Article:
The Mozilla project is a global community of people who believe that openness, innovation, and opportunity are key to the continued health of the Internet. These new laws would give the US government and private business incredible censorship powers that would have effects globally, damage the Internet’s security and discourage innovation and investment worldwide.

Is this just a matter for Americans to care about?
The laws will have effects globally, damaging the Internet’s security and discouraging innovation and investment in web technology worldwide. As it is a proposed US law, our call to action focuses on US citizens, asking them to reach out to their representatives.

Who owns “you” online?

January 13, 2012 § 6 Comments

There’s a battle going on for your online soul. 2012 will be a year where the good guys take some important steps forward in that battle.

Mitchell Baker and Ben Adidas posts on online identity and what Mozilla is doing to empower users are important reading for anyone who cares about where the web is headed.

As Mitchell notes, all of us are now creating and sharing more and more of our personal data online. This opens exciting possibilities, but also serious questions: How do you protect and empower yourself in the cloud? Who can you trust? And who ultimately owns the online version of “you?”

Who makes the rules? The architecture of “you”

You are valuable. Your online data, decisions and content are worth something to yourself and others. As thinkers like Ben Cerveny have pointed out, each of us leaves a trail behind us as we travel through the “luminous bath” that is the web. This data says something about you, leaving a set of footprints others can potentially follow. Your data is unique, and it has value.

So who makes the rules around how your data gets used? As Mitchell writes:

The ability of big data and cloud service providers to monitor, log, store, use, correlate and sell information about who we are and what we do has huge implications for society and for individuals.

Right now there’s no convenient way for me to share information about myself and maintain control over that information. I share information about myself by putting it someplace where someone else makes all the rules.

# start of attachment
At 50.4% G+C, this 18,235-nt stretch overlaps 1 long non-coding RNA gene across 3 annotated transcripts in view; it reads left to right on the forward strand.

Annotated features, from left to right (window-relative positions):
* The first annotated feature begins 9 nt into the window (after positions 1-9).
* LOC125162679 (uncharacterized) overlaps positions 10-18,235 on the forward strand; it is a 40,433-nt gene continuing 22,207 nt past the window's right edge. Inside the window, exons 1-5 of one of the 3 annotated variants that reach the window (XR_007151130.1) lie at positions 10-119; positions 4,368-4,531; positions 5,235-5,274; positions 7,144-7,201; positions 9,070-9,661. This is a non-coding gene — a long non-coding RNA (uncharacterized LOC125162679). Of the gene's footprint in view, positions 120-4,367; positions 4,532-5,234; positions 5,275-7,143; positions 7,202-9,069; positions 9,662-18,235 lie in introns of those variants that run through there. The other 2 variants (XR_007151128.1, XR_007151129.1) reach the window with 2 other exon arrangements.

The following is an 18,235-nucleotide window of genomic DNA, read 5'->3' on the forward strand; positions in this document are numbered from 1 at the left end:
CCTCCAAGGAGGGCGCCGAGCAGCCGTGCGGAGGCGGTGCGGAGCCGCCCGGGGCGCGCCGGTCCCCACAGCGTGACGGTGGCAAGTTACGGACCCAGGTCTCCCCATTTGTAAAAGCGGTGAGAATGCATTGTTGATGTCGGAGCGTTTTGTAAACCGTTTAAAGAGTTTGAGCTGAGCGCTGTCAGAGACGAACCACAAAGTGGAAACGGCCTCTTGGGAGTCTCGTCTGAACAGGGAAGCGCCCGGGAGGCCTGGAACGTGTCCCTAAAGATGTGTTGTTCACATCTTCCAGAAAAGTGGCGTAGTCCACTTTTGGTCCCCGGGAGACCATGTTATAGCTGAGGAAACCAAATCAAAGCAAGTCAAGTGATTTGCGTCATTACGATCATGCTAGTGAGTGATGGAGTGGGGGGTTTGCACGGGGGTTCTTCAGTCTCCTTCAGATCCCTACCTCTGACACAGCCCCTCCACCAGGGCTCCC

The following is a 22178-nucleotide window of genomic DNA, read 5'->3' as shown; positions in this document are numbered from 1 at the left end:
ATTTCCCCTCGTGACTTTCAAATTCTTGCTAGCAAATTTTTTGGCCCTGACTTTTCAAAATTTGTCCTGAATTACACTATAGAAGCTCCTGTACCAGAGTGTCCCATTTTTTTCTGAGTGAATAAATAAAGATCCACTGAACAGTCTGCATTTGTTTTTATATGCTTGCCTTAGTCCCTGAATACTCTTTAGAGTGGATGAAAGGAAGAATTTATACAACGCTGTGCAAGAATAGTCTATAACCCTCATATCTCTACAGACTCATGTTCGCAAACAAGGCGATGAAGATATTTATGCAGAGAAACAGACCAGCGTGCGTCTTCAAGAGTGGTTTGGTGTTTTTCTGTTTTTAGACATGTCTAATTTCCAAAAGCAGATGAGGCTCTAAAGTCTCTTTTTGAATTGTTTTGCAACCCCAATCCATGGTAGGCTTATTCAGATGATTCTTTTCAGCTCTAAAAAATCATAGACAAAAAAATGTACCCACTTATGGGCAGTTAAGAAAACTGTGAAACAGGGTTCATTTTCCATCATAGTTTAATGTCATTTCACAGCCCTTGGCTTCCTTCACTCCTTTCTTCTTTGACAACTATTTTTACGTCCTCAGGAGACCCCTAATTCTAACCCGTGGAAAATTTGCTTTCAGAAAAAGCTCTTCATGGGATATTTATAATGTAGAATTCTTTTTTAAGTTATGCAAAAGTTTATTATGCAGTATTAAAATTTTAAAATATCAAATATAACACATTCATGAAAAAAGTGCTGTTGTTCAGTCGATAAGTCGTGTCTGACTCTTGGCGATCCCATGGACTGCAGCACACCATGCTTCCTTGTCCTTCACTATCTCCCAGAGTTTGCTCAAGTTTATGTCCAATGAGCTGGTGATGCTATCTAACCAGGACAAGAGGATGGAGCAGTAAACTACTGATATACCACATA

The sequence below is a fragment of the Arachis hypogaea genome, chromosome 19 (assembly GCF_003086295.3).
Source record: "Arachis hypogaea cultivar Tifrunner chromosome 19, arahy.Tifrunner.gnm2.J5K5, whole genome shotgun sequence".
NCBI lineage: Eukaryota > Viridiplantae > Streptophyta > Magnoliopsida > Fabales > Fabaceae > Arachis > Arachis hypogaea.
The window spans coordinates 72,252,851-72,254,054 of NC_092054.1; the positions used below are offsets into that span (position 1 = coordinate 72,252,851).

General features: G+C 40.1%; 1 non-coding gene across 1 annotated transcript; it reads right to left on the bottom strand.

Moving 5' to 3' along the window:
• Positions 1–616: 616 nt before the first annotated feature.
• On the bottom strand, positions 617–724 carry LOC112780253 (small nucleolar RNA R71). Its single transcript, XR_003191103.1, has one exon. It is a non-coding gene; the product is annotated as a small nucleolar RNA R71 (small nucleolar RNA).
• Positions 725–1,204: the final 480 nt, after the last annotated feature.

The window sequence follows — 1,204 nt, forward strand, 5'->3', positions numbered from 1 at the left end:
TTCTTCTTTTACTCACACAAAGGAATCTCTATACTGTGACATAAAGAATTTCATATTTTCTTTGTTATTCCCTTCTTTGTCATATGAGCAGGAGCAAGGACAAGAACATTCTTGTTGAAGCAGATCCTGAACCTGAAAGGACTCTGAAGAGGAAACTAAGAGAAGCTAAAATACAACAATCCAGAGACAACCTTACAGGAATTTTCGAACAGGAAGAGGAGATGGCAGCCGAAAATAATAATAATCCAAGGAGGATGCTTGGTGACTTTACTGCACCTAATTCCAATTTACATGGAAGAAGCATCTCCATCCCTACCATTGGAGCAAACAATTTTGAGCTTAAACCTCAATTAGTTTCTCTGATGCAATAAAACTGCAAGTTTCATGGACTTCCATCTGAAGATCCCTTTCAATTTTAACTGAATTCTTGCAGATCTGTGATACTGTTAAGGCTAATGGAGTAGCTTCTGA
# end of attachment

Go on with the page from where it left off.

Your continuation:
This is bigger than just Google and Facebook. The question of “who makes the rules” is a more fundamental question about the architecture of user data and the Internet itself.

This architecture boils down to some fundamental design questions about how your data is shared. Do you decide, setting the rules once, then pushing them out across your online experience? Or are you instead subject to a confusing mishmash of different rules for your data, each set by whatever application or service you happen to be using at the time?

Putting you at the center

Mozilla believes you need to be at the center of your online experience, with the option to store your data in the cloud and then set the rules for how it it accessed across the web. This means you get to set the rules, instead of other sites deciding for you. Mitchell writes:

To really help people with the way we use and share data today, Mozilla will need to offer people the choice of storing data in the cloud in a way that allows services to access it with your permission. This will be a new thing for Mozilla. It will involve new challenges.  It’s important that we take these on and address them well. If we develop an offering that handles user data in the cloud properly we will help ensure choice and user sovereignty in new areas of online life.

Identity that answers to no one but you

Concretely, as Ben Adidad explains, this means Mozilla will ramp up work on a host of “user-centric” (I think of them as “you-centric”) services this year, including an innovative approach to identity, a mobile web-based operating system, and an app store. As a non-profit answerable only to you, we’re in a unique position to take this on, without ulterior motives or fine print. Mitchell writes:

No other organization has both the ability to do something totally focused on user sovereignty rather than financial profit, and the ability to have wide impact. A Mozilla presence in the cloud will allow us to to fulfill our mission in important new areas of online life.

The web you deserve

A web that recognizes “you,” knows who you are, and can respond accordingly is an exciting thing — so long as you’re the one in control of the experience.

That requires a trusted, ideally non-profit broker to help you manage your identity and set the rules for your data — with no ulterior motives or fine print.

This is different than the “bait and switch” model that now seems common in the cloud, luring us in with shiny services and products, only to reveal hidden costs, nasty fine print, or a cavalier approach to our personal data down the road.

The web — and you — deserve better. I’m excited that Mozilla is leading that charge in 2012.